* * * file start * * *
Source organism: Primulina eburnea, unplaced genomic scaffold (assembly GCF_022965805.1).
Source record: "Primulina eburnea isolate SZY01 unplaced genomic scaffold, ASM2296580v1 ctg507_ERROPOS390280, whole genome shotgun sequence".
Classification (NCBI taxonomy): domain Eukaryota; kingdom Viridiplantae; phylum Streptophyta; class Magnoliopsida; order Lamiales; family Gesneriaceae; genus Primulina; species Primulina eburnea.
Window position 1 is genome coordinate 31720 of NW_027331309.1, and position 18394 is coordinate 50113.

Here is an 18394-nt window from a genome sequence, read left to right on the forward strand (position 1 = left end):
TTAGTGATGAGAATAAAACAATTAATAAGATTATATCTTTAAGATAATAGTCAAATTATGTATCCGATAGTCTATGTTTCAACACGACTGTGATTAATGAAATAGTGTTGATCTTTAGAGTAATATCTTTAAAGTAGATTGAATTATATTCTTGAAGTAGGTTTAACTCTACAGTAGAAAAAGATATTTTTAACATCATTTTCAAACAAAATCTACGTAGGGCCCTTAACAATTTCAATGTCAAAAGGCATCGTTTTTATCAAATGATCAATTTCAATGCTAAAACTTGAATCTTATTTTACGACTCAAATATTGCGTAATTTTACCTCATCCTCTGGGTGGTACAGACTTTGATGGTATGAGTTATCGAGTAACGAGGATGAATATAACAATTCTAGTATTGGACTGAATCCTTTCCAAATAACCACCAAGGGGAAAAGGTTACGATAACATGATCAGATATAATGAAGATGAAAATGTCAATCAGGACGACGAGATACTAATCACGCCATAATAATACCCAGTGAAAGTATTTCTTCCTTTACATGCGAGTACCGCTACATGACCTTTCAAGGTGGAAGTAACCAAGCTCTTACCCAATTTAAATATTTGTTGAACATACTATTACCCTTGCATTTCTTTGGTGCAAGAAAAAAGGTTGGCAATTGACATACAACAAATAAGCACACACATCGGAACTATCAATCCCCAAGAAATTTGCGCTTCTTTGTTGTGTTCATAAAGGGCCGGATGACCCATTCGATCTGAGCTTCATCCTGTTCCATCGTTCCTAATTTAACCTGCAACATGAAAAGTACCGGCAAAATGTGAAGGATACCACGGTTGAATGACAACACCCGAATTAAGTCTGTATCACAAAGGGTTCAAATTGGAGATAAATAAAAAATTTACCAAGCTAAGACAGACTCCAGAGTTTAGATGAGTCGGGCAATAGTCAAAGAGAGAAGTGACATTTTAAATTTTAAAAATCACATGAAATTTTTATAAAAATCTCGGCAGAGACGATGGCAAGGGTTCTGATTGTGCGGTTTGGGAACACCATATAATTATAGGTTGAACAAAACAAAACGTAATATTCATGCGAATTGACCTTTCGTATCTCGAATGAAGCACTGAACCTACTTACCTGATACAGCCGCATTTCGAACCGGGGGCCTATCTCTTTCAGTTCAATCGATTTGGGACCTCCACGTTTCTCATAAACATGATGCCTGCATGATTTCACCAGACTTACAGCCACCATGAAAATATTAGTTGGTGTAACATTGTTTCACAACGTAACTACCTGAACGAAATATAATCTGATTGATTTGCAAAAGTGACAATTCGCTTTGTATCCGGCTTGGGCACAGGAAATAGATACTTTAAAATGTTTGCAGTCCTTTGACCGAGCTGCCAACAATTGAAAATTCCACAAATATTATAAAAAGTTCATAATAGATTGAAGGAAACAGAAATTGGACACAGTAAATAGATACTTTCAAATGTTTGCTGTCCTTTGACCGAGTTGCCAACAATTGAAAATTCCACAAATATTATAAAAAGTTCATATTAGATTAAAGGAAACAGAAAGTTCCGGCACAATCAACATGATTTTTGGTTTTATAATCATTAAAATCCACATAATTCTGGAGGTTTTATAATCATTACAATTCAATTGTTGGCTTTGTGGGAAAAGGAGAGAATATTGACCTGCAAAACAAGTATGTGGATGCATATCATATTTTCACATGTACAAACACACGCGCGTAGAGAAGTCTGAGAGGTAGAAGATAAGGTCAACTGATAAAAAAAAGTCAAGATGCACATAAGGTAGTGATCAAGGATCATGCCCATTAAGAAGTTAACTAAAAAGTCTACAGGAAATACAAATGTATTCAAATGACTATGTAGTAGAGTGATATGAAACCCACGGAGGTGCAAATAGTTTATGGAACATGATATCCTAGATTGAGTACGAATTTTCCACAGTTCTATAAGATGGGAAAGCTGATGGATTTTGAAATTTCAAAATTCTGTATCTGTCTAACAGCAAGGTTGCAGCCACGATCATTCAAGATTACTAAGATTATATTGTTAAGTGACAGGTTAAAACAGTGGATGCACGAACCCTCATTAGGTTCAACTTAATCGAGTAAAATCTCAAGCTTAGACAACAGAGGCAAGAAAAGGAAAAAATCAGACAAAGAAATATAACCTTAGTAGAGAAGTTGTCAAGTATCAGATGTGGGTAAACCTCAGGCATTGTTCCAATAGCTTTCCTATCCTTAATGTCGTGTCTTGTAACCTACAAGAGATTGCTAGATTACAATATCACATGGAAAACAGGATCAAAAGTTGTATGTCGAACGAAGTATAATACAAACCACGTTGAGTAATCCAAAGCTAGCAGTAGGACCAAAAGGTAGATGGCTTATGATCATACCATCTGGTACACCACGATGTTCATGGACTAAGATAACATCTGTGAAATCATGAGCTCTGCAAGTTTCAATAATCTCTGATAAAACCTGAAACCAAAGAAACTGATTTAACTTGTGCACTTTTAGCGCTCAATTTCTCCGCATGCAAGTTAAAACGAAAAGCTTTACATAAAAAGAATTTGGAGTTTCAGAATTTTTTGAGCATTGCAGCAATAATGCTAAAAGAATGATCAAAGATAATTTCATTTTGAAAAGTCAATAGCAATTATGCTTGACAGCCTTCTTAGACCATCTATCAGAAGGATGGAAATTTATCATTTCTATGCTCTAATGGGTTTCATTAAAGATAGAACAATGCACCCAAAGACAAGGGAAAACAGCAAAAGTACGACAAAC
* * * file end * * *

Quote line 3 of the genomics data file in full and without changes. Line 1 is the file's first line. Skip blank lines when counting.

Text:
Classification (NCBI taxonomy): domain Eukaryota; kingdom Viridiplantae; phylum Streptophyta; class Magnoliopsida; order Lamiales; family Gesneriaceae; genus Primulina; species Primulina eburnea.